I think that one really important thing to note when you go to Japan is the fact that there are near to no public trashcans anywhere. Of course, there are trashcans in convenience stores and sometimes in train stations, but when you are walking down the streets of Tokyo, finding a place for your trash can be difficult.
When I first went to Japan, I was completely unprepared for this. Why on earth would Japan, one of the top models of efficiency, have no public trash cans for those just walking about the city? It honestly was not that big of a deal, but for an American who is used to disposing of her trash anytime anywhere, at the time, I thought it a bit troublesome to have to carry my trash until my return to the hotel. So why is a place with basically no public trash cans still so clean? Well, like most urban cities, there are people who clean the streets of Tokyo, but is there some other underlying factor to this unnatural cleanliness?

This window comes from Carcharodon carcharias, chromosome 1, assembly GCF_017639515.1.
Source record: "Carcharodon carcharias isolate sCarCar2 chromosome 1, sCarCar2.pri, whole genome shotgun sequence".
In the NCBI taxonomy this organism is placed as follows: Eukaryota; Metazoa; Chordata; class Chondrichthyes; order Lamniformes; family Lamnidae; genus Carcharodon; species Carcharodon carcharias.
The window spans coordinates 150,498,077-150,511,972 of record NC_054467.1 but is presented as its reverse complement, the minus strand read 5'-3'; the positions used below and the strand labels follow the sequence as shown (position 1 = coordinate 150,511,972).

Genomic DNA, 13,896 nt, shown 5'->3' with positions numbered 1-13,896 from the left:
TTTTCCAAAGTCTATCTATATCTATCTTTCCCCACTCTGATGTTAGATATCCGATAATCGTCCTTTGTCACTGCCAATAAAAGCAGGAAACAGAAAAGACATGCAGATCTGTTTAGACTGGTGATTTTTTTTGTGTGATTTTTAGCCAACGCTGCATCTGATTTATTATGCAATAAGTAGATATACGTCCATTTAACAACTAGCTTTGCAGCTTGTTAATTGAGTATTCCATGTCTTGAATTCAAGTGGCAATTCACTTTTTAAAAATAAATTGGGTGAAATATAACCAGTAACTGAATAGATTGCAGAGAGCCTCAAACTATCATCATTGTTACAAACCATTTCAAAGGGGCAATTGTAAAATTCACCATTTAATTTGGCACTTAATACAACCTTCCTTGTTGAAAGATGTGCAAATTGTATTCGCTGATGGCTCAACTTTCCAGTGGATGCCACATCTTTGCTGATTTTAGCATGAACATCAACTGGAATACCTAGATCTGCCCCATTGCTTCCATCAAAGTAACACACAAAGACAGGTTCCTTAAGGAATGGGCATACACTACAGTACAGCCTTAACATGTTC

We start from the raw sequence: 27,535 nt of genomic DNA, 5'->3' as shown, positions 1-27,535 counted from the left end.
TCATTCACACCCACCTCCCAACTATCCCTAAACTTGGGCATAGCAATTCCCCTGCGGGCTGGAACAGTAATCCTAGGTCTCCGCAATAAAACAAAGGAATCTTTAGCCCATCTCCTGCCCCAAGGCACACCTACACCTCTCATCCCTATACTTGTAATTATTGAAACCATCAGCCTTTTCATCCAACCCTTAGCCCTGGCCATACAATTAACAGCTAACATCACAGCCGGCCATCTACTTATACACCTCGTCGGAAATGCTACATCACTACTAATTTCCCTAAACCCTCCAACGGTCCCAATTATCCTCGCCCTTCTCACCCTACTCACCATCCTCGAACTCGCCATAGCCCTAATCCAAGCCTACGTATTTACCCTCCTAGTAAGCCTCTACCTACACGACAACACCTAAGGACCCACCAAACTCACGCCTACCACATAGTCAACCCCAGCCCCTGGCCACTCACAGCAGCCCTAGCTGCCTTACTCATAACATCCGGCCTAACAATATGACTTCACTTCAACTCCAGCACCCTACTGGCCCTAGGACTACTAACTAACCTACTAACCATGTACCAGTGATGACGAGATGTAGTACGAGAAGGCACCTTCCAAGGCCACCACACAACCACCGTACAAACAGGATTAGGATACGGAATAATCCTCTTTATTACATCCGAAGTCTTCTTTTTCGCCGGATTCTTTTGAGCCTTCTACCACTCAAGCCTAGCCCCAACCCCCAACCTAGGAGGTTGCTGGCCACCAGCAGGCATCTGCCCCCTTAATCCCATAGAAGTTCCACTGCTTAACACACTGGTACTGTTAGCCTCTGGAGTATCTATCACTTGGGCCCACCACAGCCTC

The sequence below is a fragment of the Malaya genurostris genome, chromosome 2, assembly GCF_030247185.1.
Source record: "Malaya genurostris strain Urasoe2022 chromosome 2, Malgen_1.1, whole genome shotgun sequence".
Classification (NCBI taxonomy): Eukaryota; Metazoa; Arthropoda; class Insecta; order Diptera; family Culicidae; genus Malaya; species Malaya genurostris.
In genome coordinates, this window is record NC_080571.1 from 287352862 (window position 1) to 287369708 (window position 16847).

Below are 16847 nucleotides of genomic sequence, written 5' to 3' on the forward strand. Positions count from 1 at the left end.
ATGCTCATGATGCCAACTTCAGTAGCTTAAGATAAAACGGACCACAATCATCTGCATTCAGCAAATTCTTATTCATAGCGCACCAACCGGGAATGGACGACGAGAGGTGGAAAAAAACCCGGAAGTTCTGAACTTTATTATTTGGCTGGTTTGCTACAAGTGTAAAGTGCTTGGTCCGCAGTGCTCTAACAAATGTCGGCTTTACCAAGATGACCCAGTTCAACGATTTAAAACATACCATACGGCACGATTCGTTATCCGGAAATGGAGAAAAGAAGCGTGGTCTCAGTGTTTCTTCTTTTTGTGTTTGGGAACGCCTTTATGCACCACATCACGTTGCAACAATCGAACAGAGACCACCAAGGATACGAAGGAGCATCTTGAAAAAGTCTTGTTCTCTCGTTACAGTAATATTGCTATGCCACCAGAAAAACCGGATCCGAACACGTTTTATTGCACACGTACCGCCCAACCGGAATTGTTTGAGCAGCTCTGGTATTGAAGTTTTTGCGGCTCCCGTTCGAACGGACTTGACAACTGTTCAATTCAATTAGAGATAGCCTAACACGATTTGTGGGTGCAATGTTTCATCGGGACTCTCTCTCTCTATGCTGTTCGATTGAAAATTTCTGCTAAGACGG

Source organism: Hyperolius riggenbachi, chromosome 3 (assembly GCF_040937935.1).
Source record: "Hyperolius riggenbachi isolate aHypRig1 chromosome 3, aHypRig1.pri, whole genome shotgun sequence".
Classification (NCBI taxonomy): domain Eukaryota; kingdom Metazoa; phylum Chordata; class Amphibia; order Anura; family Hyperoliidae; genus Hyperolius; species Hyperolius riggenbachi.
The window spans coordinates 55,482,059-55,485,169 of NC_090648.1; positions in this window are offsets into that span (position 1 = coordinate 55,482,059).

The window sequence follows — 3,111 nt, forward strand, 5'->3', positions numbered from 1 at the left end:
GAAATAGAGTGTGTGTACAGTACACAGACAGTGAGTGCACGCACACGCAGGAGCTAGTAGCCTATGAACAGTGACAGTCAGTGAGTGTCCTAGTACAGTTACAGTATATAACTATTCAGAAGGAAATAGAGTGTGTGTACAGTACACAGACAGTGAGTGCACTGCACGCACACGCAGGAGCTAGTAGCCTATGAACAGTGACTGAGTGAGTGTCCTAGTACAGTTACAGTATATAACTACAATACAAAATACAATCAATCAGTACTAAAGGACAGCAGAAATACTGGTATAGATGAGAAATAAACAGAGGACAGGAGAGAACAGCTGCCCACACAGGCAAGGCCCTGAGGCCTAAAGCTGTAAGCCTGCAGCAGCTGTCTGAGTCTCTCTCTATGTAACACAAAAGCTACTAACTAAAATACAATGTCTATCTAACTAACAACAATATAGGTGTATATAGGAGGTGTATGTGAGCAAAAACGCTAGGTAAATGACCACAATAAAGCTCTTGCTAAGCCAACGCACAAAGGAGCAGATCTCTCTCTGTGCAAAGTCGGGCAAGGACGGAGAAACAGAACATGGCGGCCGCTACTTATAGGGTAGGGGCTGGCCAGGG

Yes, yes there is. Japanese people themselves tend to be more likely to keep the trash with them and wait until they get home, pass through a train station, or pass by a convenience store to throw their trash. This idea that public spaces should be kept clean is part of the Japanese culture, and that is why it works to maintain the cleanliness of the busy cities, despite the number of people living there.
If you are a foreigner in Japan, I would not get annoyed that there are no trash cans. Just carry a plastic bag in your backpack and put your trash in there! It is a very small aspect of Japanese society, but at the same time, a very important one to keep in mind from a foreigner’s perspective. Even at home, people in Japan must sort their garbage very carefully, so just be mindful of where you end up throwing your wrappers and bottles.